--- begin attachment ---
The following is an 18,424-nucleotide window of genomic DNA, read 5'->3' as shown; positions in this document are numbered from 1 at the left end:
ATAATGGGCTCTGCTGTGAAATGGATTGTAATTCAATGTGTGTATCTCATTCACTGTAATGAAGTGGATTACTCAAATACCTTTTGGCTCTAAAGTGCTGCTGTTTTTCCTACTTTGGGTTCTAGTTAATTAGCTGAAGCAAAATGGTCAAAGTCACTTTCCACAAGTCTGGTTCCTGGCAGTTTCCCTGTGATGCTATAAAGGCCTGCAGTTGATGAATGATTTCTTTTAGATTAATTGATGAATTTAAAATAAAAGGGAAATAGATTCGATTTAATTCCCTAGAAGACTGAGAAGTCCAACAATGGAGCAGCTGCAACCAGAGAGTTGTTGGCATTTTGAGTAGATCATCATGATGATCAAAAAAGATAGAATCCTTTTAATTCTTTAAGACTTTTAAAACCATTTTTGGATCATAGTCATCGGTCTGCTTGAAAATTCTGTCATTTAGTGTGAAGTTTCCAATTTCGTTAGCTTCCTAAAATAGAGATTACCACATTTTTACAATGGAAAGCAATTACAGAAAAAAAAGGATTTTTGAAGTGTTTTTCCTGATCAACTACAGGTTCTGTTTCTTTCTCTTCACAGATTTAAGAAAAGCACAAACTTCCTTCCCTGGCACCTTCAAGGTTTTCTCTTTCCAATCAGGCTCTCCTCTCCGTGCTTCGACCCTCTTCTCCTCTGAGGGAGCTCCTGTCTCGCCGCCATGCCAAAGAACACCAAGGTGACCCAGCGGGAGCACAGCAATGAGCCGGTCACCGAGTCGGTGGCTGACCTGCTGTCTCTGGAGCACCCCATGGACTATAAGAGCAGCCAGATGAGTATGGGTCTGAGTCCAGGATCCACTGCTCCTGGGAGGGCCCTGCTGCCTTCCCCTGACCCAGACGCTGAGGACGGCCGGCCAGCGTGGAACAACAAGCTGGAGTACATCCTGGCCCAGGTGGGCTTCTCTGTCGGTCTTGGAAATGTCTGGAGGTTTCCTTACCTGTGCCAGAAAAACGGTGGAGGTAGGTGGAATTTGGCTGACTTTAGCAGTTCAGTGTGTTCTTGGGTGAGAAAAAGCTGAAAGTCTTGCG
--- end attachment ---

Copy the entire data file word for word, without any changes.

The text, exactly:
The following is an 18,424-nucleotide window of genomic DNA, read 5'->3' as shown; positions in this document are numbered from 1 at the left end:
ATAATGGGCTCTGCTGTGAAATGGATTGTAATTCAATGTGTGTATCTCATTCACTGTAATGAAGTGGATTACTCAAATACCTTTTGGCTCTAAAGTGCTGCTGTTTTTCCTACTTTGGGTTCTAGTTAATTAGCTGAAGCAAAATGGTCAAAGTCACTTTCCACAAGTCTGGTTCCTGGCAGTTTCCCTGTGATGCTATAAAGGCCTGCAGTTGATGAATGATTTCTTTTAGATTAATTGATGAATTTAAAATAAAAGGGAAATAGATTCGATTTAATTCCCTAGAAGACTGAGAAGTCCAACAATGGAGCAGCTGCAACCAGAGAGTTGTTGGCATTTTGAGTAGATCATCATGATGATCAAAAAAGATAGAATCCTTTTAATTCTTTAAGACTTTTAAAACCATTTTTGGATCATAGTCATCGGTCTGCTTGAAAATTCTGTCATTTAGTGTGAAGTTTCCAATTTCGTTAGCTTCCTAAAATAGAGATTACCACATTTTTACAATGGAAAGCAATTACAGAAAAAAAAGGATTTTTGAAGTGTTTTTCCTGATCAACTACAGGTTCTGTTTCTTTCTCTTCACAGATTTAAGAAAAGCACAAACTTCCTTCCCTGGCACCTTCAAGGTTTTCTCTTTCCAATCAGGCTCTCCTCTCCGTGCTTCGACCCTCTTCTCCTCTGAGGGAGCTCCTGTCTCGCCGCCATGCCAAAGAACACCAAGGTGACCCAGCGGGAGCACAGCAATGAGCCGGTCACCGAGTCGGTGGCTGACCTGCTGTCTCTGGAGCACCCCATGGACTATAAGAGCAGCCAGATGAGTATGGGTCTGAGTCCAGGATCCACTGCTCCTGGGAGGGCCCTGCTGCCTTCCCCTGACCCAGACGCTGAGGACGGCCGGCCAGCGTGGAACAACAAGCTGGAGTACATCCTGGCCCAGGTGGGCTTCTCTGTCGGTCTTGGAAATGTCTGGAGGTTTCCTTACCTGTGCCAGAAAAACGGTGGAGGTAGGTGGAATTTGGCTGACTTTAGCAGTTCAGTGTGTTCTTGGGTGAGAAAAAGCTGAAAGTCTTGCG